Everyone has different body chemistry, everyone reacts differently to some meds than others. Everyone I know agrees some people can take penicillin, some cannot. My aunt and uncle are both on the same drug and it works beautifully for my uncle and kiled my aunt.

I am really glad Cymbalta works for you. it's not working for me. I am trying to cut down and it's hell. But I appreciate you visiting, and just want to say, can we agree to disagree on this one?

Take care and you will be in my thoughts.

Sincerely,

Susan S.

Anonymous said...

Susan,

I had my own hell of a time on Cymbalta. At first it worked but I have many side effects including suicide ideation (never had this before) before I gave it up.

By the way your ex had a comment on his blog how he loves February now that he is in Southern California (record warm temps this year) He said that he hated Feb for the cold, less light and the snow. Sounds like me. I am struggling thorough this month also. Not to diminish the med problem, but is the weather also contributing to your moods?

Dave

Wendy said...

Ana,
What do I think about the woman that hung herself taking cymbalta? About as much as I think about my son who shot himself between the eyes with a 12 gauge shot gun while taking Paxil... Heartbreaking, totally without question - heartbreaking. There's nothing like finding your 20 year old son with his head blown off... You don't own the corner on horror stories...
But does everything have to be a horror story?
I have a daughter who is taking Paxil, and she is surviving - I don't hate the Paxil because of what happened to my son, I hate what happened to my son because the Paxil couldn't help him...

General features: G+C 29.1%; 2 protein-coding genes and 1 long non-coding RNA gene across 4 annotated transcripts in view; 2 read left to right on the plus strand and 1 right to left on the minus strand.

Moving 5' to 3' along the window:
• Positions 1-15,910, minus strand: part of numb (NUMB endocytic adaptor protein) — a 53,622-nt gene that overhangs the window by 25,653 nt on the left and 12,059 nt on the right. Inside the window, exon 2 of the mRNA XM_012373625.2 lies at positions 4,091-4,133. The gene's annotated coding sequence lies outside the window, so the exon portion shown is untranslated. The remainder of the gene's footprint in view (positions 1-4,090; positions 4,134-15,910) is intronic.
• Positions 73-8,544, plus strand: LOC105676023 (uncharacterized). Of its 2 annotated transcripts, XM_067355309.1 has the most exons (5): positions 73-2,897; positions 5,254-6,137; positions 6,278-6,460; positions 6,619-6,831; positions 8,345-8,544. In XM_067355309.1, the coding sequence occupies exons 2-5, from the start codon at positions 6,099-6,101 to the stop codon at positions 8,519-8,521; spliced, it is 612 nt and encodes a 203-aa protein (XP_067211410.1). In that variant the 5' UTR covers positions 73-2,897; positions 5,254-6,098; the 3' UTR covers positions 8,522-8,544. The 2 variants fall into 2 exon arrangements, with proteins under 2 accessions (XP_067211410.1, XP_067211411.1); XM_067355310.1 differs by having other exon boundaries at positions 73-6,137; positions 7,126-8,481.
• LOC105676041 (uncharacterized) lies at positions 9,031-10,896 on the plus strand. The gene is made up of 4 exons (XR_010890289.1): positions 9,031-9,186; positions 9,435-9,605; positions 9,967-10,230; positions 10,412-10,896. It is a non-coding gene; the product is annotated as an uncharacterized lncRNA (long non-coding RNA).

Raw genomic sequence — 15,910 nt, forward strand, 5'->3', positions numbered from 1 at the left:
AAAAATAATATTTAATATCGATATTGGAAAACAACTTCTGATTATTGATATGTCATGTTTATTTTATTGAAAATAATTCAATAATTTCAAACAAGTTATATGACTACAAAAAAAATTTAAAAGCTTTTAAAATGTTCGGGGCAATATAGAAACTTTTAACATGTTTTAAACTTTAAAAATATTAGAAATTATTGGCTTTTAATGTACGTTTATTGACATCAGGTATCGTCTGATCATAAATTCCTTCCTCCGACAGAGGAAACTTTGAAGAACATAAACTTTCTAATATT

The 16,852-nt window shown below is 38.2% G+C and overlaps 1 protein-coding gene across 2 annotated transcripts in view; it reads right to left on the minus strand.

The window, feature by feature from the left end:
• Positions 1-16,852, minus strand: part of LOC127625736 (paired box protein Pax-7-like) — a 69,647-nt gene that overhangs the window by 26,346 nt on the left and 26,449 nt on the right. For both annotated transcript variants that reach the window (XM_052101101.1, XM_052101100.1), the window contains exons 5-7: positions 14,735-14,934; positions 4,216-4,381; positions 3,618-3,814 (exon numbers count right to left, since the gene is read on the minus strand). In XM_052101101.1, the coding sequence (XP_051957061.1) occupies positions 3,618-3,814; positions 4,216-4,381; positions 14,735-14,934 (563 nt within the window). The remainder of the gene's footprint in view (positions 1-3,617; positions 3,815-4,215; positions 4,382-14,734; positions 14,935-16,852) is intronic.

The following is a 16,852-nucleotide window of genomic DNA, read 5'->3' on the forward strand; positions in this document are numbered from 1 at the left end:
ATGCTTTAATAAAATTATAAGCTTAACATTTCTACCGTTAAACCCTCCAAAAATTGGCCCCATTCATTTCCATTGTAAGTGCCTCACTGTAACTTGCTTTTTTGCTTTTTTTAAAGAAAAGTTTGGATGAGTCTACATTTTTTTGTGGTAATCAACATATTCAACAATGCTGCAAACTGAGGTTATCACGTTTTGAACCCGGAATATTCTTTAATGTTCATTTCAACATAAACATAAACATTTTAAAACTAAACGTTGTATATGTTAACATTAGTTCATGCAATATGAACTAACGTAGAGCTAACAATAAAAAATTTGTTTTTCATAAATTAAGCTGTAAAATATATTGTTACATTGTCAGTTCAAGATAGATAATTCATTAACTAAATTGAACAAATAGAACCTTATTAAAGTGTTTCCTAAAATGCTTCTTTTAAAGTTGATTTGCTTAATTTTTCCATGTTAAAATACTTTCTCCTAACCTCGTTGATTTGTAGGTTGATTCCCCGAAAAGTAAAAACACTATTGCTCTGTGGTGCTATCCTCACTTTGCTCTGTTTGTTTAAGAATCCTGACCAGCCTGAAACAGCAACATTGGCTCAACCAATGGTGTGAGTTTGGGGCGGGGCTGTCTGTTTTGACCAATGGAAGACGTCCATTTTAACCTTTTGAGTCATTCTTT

We can all agree to disagree - but please remember that what you are putting it out there are "your" personally stories, and "my" personally story is different - not better, not more or less truthful, just as heartbreaking - different.
I don't want anyone to die because of these drugs, but I don't want anyone to die because they refused the drugs that may have helped them, because they heard one too many horror stories.
I know I felt like shit on some of these medications, but due to a very knowledgeable shrink, and a therapist that was there for me daily and who did everything humanily possible to find the exactly right combination - I'm now doing more than surviving, I'm thriving.
We should be expressing ourselves freely on the internet, but with freedom of expression, comes the other side of the coin.
So Ana - yea - have a little mercy.
Here is the connection to my avatar : http://caleb-joseph-mcintosh.memory-of.com

Susan - Your blog is astonishingly open and heartfelt - which is why I read it religiously. I know that your intent is to provide your story - you tell it well - which I do appreciate. I absolutely agree that what may work for me, may not work for you -and I'm also glad you are open to hearing the other side. One day, hopefully, it won't take the death of a child to realize what a thin line we walk.

Wendy

Pyrs said...

Wow. Powerful stuff.

I take Paxil, Wellbutrin and Ritalin, for severe depression and ADHD. I appreciate the balancing act all these comments represent. I've been on meds so long, I no longer know what is causing or helping what. All I know is when I've gone off, I feel the most tangible sense of aloneness that its torcher. Its not lonliness, but as if I am floating in space out of reach of anyone anywhere, even God. As if I am a kite whose string broke and which just keeps floating oncontrollably into the stratosphere and into space. It was so excruciating, and I live alone, that I couldn't do it.
Blessings to you all for being civil with one another and being willing to honestly share your experiences and views. They are helpful to us.
- Pete

Immi said...

I had my worst hallucinations ever while I happened to be taking it -- for the whole time I was taking it. Related? I tend to think so. Oddly enough, I had zero withdrawal symptoms even though I dropped off it over a whopping 3 days after having taken it for over 18 months. Weird lack of withdrawals, but I wasn't going to complain about that. I'm just glad I got away from it alive.